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ing sameness. This is far removed from theatrical gesture; it rather approaches the colloquial style. Nothing could be more incongruous than for a public speaker, in either of the foregoing situations, to introduce the parade and magnificence of theatrical gesture. The charge which is sometimes made against public speakers, of being theatrical in their gesture, probably arises more from some unsuitableness in their manner to the matter, than from anything of uncommon majesty, boldness, or grace in their action.
When the public speaker aims at persuasion, as in discourses from the pulpit for public charities, or on extraordinary occasions in Congress, or at the bar, when the advocate desires to influence the opinions of a jury, he will naturally use more graceful, more flowing, and more varied gesture. But he should not fall into the action of the theatre. He may be graceful, but he should be simple; he may be energetic, but he should not affect gestures too strongly significant, much less attempt surprise by attitudes. All his gestures should be regulated by manly decorum, suitable to his situation, to the character of his hearers, and to the just expression of his sentiments.
SIGNIFICANT GESTURES. The most important of the significant gestures are the following:
THE HEAD AND FACE. The hanging down of the head denotes shame, or grief. The holding of it up, pride or courage. To nod forwards implies assent. To toss the head back, dissent.
The inclination of the head implies diffidence or langrior.
The head is averted, in dislike or horror.
They are cast in various directions, in doubt and anxiety
The placing of the hand on the head, indicates pain or distress.
On the eyes, shame or sorrow.
Both hands are held supine, or they are applied, or clasped, in prayer.
Both are held prone, in blessing.
The body, held erect, indicates steadiness and courage.
THE LOWER LIMBS.
The firm position of the lower limbs signifies courage, or obstinacy.
Bended knees indicate timidity, or weakness.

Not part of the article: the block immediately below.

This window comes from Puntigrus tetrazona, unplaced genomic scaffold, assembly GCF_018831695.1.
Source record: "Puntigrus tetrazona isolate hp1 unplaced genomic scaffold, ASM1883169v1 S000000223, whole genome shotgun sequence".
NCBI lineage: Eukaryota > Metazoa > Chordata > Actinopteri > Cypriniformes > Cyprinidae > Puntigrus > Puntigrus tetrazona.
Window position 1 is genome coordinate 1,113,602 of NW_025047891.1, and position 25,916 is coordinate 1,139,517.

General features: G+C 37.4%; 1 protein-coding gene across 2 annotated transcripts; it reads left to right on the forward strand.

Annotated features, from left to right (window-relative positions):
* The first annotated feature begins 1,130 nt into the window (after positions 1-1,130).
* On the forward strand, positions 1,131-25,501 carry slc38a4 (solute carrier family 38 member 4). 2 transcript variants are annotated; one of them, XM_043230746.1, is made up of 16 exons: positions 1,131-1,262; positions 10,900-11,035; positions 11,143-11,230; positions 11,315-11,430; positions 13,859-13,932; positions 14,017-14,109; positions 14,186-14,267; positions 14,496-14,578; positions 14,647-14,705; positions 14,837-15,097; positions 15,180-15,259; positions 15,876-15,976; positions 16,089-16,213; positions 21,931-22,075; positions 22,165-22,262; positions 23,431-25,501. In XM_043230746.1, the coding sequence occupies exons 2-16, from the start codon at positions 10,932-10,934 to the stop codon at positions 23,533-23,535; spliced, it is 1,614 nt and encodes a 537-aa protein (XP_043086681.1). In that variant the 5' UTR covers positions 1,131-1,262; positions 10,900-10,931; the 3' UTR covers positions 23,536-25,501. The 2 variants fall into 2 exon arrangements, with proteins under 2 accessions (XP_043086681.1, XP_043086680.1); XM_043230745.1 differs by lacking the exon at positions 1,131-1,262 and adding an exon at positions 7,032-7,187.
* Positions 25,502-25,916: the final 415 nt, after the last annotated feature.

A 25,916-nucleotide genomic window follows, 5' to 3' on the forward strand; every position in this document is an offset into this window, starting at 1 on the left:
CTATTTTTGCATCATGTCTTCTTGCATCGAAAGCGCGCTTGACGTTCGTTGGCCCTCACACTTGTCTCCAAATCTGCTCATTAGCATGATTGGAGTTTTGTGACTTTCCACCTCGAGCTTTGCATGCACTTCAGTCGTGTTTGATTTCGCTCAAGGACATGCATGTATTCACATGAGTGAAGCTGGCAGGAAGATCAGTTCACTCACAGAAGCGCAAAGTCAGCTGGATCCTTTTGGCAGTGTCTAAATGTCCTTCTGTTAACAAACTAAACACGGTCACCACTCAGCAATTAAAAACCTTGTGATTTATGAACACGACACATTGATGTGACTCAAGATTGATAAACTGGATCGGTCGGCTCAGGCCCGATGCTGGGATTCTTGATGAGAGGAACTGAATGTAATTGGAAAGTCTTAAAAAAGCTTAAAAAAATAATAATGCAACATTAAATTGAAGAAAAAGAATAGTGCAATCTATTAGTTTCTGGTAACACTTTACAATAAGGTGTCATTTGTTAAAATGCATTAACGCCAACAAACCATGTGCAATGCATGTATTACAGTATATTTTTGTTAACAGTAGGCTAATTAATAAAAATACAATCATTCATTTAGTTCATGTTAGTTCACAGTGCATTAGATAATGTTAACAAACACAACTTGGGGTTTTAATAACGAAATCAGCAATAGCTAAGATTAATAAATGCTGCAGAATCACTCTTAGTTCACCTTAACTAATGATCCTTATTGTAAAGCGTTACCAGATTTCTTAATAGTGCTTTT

These are a few of the ople gestures which may be considered significant.
SYNOPTICAL ARRANGEMENT OF THE NOTATION LETTERS.
Letters written above the Line, relating to the Fingers,
the Hands, and the Arms.
FIRST SMALL LETTER,
Noting the disposition of the Fingers. n, natural.
h, holding. C, clinched.
w, hollow. x, extended.
thumb. i, index.
Noting the manner of presenting the Palm.
f, forwards. n, inwards.
b, backwards. 0, outwards,
SECOND SMALL LETTER, AND TWO CAPITALS,
Noting the elevation of the Arms d, downwards
2, zenith. h, horizontal.
R, rest. e, elevated.
THIRD SMALL LETTER, Noting the Posture of the Arms in the Transverse Direction. c, across.
X, extended. f, forwards.
o, backwards. 9, oblique.
FOURTH AND FIFTH SMALL LETTER,
Noting the Direction of Motion.
9, right. d, descending,
l, left. s, forwards.
i, inwards. b, backwards.
0, outwards. 2, revolving
Noting the Manner of Motion. n, noting.
pr, pressing. P, projecting, or pushing. rt, retracting w, waving.
rj, rejecting A, flourish.
bn, bending 8W, sweep.
rc, recoiling. bk, beckoning
sh, shaking rp, repressing.
th, throwing. ad, advancing
cl, clinching sp, springing.
ll, collecting st, striking.
CAPITAL LETTERS AND NUMERALS,
Noting the Positions of the Feet. Ri, right foot, lst position. RF, right front position. R2, right foot, 2nd position. LF, left front position. Li, left foot, 1st position. K, kneeling L2, left foot, 2nd position. S, aside.
SMALL LETTERS AND ONE CAPITAL,
Noting the degree of Exctension of the Feet. 2C, extended
xx, extended extreme. mx, moderately extended.
sp, stamp. tr, traverse.
sk, shock c, cross.
Letters relating to Parts on which the IIand may be
F, forehead. N, nose.
C, chin. L, lips.